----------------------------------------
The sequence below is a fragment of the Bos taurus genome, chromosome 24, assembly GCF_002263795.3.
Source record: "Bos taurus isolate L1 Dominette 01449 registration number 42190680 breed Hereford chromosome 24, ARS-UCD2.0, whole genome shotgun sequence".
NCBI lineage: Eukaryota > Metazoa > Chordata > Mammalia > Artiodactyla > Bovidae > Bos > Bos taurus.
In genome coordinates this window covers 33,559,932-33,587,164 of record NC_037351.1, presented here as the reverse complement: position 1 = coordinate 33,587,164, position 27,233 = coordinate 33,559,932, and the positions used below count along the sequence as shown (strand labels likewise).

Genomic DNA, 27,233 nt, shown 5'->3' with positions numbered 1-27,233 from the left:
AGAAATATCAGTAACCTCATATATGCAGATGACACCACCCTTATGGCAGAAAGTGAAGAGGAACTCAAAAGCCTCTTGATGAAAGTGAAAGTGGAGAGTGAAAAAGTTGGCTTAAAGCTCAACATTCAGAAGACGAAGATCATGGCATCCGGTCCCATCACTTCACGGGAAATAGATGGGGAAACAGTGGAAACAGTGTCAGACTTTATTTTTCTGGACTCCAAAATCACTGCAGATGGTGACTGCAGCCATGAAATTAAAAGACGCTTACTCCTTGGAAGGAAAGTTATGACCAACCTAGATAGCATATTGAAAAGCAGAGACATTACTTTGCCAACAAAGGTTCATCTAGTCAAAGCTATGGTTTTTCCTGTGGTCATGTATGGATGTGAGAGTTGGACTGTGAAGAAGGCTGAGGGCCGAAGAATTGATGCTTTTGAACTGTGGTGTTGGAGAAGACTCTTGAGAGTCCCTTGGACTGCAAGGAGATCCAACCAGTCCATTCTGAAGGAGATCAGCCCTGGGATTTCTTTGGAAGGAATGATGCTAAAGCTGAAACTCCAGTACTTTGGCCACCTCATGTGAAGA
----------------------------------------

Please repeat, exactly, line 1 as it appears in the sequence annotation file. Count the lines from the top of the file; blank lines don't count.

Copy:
The sequence below is a fragment of the Bos taurus genome, chromosome 24, assembly GCF_002263795.3.